Typical "new author" mistakes!
Apparently there is a mile long list of mistakes that newbie authors (like myself) make all the time. I really wish I had known these before I started writing - but you don't know what you don't know. Not that I didn't try to educate myself on how to write the best romance novel ever. Believe me, I read at least fifty articles on how to create conflict, how to plot a story, how to create compelling characters, etc. However, there are a lot more articles out there focusing on what you should do instead of what you shouldn't do. It wasn't until I went through my first round of edits with a professional editor that I learned these four simple rules:
(1) New authors tend to overuse their characters' names. Your story will flow better if you default to "he" and "she" as much as possible during the story. Every time the reader's eye comes to a character's name, the reader pauses and can be jolted out of the story. I was amazed at what a difference this simple fix had on the flow of my book.
(2) New authors tend to overuse exclamation marks! I am guilty of this in the worst way. Even when I make a conscious effort not to use them...I still overuse them. Similar to the concept discussed above in item (1), a reader's eye pauses when it comes to an ! but moves right on by a "." - which seems odd but is soooooo true. You want the reader to fly right through the story. Again, you'd be surprise how much of a difference it makes on the book when you use ! sparingly.
(3) New authors tend to use dialog tags too often. It isn't necessary to use "he said" or "she said" every single time there is dialog in a book. Get creative with the character's expressions or body movements to make it apparent who is speaking. For example.
"What the heck?" Jordan said, staring at me with wide eyes. "Why did you do that?"
can be replaced with
"What the heck?" Jordan stared at me with wide eyes. "Why did you do that?"
To locate these trouble spots, I now do a "find" function in Word for "said" or "asked" after the first draft of the manuscript is complete to see if any of my dialog tags can be deleted.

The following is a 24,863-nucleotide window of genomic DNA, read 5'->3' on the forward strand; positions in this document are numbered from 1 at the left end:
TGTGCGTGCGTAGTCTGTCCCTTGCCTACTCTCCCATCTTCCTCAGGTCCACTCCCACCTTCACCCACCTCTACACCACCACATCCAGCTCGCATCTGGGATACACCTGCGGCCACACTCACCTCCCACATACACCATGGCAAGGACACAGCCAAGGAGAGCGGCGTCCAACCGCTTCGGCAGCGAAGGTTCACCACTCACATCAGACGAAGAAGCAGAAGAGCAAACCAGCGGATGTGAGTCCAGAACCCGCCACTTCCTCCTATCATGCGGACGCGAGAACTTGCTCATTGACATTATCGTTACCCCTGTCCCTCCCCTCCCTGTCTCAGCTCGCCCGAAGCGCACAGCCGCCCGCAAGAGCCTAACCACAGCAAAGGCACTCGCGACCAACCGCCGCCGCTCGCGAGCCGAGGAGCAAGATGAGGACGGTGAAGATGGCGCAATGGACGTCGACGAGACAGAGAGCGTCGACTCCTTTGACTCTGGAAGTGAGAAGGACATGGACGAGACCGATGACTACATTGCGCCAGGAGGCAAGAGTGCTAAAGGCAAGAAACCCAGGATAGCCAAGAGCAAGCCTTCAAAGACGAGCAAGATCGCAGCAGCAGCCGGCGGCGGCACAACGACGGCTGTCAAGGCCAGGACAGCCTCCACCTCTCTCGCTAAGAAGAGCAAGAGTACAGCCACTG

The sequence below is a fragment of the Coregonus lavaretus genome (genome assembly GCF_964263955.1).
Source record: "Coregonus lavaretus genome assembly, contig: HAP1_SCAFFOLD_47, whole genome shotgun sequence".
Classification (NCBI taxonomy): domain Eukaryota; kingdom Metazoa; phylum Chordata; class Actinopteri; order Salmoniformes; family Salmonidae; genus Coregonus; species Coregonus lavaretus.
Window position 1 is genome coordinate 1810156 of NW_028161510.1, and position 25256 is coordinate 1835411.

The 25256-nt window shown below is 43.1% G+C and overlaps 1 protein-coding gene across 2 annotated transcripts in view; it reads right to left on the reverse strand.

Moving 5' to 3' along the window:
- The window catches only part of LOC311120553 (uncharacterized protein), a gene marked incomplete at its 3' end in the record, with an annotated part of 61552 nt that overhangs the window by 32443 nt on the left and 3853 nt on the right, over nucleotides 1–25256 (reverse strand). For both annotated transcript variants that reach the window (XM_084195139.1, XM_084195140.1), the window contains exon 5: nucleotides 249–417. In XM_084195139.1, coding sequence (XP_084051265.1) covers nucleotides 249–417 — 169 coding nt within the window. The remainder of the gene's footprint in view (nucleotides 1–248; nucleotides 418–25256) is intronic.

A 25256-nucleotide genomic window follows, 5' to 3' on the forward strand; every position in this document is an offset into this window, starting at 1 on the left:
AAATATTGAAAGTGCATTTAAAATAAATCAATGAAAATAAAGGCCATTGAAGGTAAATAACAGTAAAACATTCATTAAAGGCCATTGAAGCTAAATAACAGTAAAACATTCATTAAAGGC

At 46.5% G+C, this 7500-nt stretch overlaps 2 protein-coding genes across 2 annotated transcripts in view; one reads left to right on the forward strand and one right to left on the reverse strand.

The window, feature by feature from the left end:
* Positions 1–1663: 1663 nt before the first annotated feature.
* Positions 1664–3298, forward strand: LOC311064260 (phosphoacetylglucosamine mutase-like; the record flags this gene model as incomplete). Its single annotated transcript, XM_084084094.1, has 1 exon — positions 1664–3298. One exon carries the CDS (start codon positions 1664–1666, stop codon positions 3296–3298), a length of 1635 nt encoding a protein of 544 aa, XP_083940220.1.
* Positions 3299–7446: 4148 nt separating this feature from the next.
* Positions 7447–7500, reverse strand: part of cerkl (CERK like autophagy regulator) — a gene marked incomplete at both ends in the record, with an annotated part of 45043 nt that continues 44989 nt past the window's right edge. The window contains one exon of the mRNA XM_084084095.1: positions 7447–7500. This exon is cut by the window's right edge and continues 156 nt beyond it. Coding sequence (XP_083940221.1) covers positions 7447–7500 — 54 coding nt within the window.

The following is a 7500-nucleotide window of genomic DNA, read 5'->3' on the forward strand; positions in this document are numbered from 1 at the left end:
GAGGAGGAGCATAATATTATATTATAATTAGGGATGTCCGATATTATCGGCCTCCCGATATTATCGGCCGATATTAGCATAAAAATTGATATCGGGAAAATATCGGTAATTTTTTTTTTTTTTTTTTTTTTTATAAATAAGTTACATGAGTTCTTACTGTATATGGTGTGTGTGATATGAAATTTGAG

(4) New authors overuse adverbs. So now I do a "find" function in Word for "ly" and watch the page light up in yellow highlights. Wow. What an eye opener that is. I don't realize how often I use adverbs ending in ly while I'm writing the manuscript. But when the page lights up yellow, I know I have a problem and I start slashing them out.
Try these simple tips on your manuscript and see if they make a difference!!!!!!
R. C. Matthews latest release DATE NIGHT- a cross between Contemporary, NA and Chicklit!
Ever since Jordan Billette’s father, Jeremy, died unexpectedly when she was eight years old, Jordan and her paternal grandmother (‘Grannie’) have shared a special bond by creating a tribute to Jeremy: a scrapbook that documents the important milestone of Jordan’s life from her first report card with letter grades, to her first kiss, to graduating from college.
Upon graduating from college, only one significant milestone remains; her wedding day. When Grannie is diagnosed with aggressive cancer, she makes one dying wish to Jordan. Grannie wants to watch Jordan walk down the aisle. Not engaged? Not even dating? No problem. Grannie has a plan. She signs Jordan up for a dating service—dinner dates twice per week will surely turn up a soul mate!
JT Murphy has been best friends with Jordan’s older brother Jared since they were in diapers. Grannie wisely insists Jordan meet her dates at the restaurant where JT waits tables because she needs protection from unworthy jerks. JT is more than happy to help; Jordan is like a sister to him. So why does her smile light up his evening whenever he sees her and why is he noticing that she has curves in all the right places? As the wedding draws near…JT wonders if it’s his heart that needs protecting…from the pain of potentially losing Jordan forever.
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